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Homeracing

Pace Makes the Race & a Winning Horseplayer At Keeneland

Profile Picture: Ed DeRosa

Ed DeRosa

March 31st, 2015

The Keeneland Race Course main track has certainly challenged horseplayers the past ten years. From the speed-favoring golden rail of spring 2006 to the ever-evolving Polytrack from fall 2006-spring 2014 to the return to dirt in October 2014, staying on top of how horses raced on the surface (and how horsemen prepared their charges to do so) was never easy.

But it could be lucrative.

Other than a crazy run of favorites in spring 2013 (most campaigned by Eclipse Award-wining owner Ken Ramsey and his merry band of Kitten’s Joy homebreds), Keeneland had gained (earned?) a reputation as a track that could be counted on for big prices—especially in its marquee events such as the Ashland and Blue Grass Stakes that will be contested on Saturday in Lexington.

What brought these prices home? Evenly matched fields? Inscrutable synthetic surface form? Jockey adjustments? A combination of those variables, for sure, plus another element: overthinking the handicapping process.

In the vast majority of American races, speed is king, and early speed is the court jester that makes you laugh for ignoring a well-priced winner who goes gate to wire. Doug Salvatore writes about it on the TwinSpires.com blog, and it’s been the topic of countless handicapping treatises from Steve Klein’s The Power of Early Speed to chapters in practically every handicapping survey tome published.

And yet horseplayers constantly look for reasons to ignore early speed. Turf sets up for closers, synthetic races are all won closing wide, etc.

While it’s true that certain surfaces (and tracks and class levels) have a certain profile, handicappers should be careful not to overweight the mode of how a race is won. I.e., just because closers most often win a race does not mean that a frontrunner cannot offer value.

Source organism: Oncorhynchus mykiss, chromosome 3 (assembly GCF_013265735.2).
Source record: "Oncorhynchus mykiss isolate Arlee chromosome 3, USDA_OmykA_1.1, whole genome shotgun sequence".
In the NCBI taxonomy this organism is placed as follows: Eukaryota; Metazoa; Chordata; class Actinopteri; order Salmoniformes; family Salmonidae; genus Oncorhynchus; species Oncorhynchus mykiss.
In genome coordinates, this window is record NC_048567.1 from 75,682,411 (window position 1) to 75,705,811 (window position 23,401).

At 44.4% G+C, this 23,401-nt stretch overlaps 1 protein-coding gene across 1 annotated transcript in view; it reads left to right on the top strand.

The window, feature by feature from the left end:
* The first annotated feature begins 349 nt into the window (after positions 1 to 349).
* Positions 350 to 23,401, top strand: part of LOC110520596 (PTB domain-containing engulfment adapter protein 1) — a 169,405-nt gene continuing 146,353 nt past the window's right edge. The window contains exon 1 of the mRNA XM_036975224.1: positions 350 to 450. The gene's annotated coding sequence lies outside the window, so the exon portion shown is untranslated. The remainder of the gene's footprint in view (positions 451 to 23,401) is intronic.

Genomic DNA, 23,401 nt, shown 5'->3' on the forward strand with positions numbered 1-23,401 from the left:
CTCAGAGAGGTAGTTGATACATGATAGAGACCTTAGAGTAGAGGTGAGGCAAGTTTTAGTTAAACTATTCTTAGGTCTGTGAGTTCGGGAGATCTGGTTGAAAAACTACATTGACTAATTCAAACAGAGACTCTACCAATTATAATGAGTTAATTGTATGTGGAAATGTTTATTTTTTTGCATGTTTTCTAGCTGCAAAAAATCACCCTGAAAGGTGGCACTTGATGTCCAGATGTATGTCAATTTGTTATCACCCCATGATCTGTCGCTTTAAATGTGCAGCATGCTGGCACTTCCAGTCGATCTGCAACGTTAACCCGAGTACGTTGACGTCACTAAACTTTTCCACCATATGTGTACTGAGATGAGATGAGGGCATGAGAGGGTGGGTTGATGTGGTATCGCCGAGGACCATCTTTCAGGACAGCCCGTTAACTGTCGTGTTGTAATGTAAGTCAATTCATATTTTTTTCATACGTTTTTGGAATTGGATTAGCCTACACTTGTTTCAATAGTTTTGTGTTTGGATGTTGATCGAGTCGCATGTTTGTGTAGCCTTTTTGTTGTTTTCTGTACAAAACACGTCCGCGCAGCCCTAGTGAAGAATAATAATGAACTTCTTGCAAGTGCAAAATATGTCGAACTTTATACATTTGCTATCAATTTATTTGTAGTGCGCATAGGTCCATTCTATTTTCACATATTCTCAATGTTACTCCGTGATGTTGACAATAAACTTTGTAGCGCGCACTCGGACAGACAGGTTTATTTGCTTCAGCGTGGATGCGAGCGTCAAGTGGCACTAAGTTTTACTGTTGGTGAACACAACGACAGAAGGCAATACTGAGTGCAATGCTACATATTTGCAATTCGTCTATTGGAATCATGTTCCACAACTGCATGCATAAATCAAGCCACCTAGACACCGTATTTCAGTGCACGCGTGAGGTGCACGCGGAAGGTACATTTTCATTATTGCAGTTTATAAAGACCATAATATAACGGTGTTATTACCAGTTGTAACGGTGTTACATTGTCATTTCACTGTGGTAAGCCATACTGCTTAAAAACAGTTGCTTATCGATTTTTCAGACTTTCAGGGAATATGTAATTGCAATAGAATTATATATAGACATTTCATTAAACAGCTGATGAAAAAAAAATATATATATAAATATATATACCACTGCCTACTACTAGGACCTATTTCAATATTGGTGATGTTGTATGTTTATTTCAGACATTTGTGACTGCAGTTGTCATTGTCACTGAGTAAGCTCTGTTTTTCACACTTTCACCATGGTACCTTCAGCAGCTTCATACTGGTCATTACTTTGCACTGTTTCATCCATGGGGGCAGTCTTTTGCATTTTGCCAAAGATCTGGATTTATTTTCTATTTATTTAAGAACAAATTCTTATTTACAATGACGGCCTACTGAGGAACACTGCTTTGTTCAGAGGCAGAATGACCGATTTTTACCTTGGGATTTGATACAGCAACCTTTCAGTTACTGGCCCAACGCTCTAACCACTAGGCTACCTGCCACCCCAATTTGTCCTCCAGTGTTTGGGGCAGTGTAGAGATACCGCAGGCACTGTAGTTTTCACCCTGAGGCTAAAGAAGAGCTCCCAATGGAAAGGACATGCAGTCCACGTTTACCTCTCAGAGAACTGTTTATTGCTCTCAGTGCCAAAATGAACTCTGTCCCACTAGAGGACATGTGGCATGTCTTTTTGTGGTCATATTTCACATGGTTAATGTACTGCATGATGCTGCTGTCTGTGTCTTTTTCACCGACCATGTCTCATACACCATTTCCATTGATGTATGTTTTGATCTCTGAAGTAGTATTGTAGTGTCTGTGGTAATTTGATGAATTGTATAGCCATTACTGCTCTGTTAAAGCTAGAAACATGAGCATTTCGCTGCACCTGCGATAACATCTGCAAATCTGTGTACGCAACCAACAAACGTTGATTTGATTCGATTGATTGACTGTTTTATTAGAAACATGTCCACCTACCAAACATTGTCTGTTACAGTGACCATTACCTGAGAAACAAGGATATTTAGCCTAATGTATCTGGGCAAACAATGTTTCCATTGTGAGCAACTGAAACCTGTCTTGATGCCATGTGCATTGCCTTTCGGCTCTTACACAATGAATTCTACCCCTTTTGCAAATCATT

Stats from the 2013 and 2014 fall meetings at Keeneland play this out. The 2013 was the last autumn meet for Polytrack while 2014 was the first with dirt. The top last-out E1 pace figure in the Brisnet.com Past Performances produced an ROI of +41% in all main track races in October 2013 and “only” (in quotes because it’s still impressive) a 2.5% positive ROI for the same meeting in 2014.

Bettors mostly ignored early speed on the Polytrack, but those who didn’t were rewarded handsomely, and unlike Salvatore’s examples from the blog post cited above, you didn’t even need to know who would get the lead to cash in on this angle—only know who ran the fastest to the first call last time out based on the Brisnet.com Pace Ratings.

 

2014

 

2013

 
 

IV

ROI

IV

ROI

Speed Last

1.74

0.5%

1.33

-43.0%

Speed 2/3

2.1

-17.0%

1.72

-11.0%

1st call

1.96

2.5%

2.11

41.0%

1 call 2/3

2.01

0.5%

1.57

-42.5%

Races:

120

 

128

 

The chart above was generating using my ALL-WAYS database. Speed Last is the best last-out Speed Rating. Speed 2/3 is the two best Speed Ratings from the last three starts. 1st call is the best last-out E1 pace rating; 1 call 2/3 is the two best E1 pace ratings from the last three races.

The best last-out Speed Rating remains a powerful dirt handicapping angle, and we already know early speed is powerful regardless of race type, surface, location, etc. So what happens when we combine the two?

At the 2014 Keeneland fall meeting in non-maiden main track races, horses who had both the best last-out Brisnet.com Speed Rating AND the best last-out E1 pace rating won 38% of the time with a return on investment of +27%.

It’s humbling as a handicapper—someone who enjoys spending time trying to outsmart everyone else—to see that I could have paid for Christmas last year just betting that angle. Maybe I can make enough for my Derby bets this year.

For more information on pace handicapping, check out HorsePlayerNow.com Night School at 8:30 p.m. EDT Tuesday!

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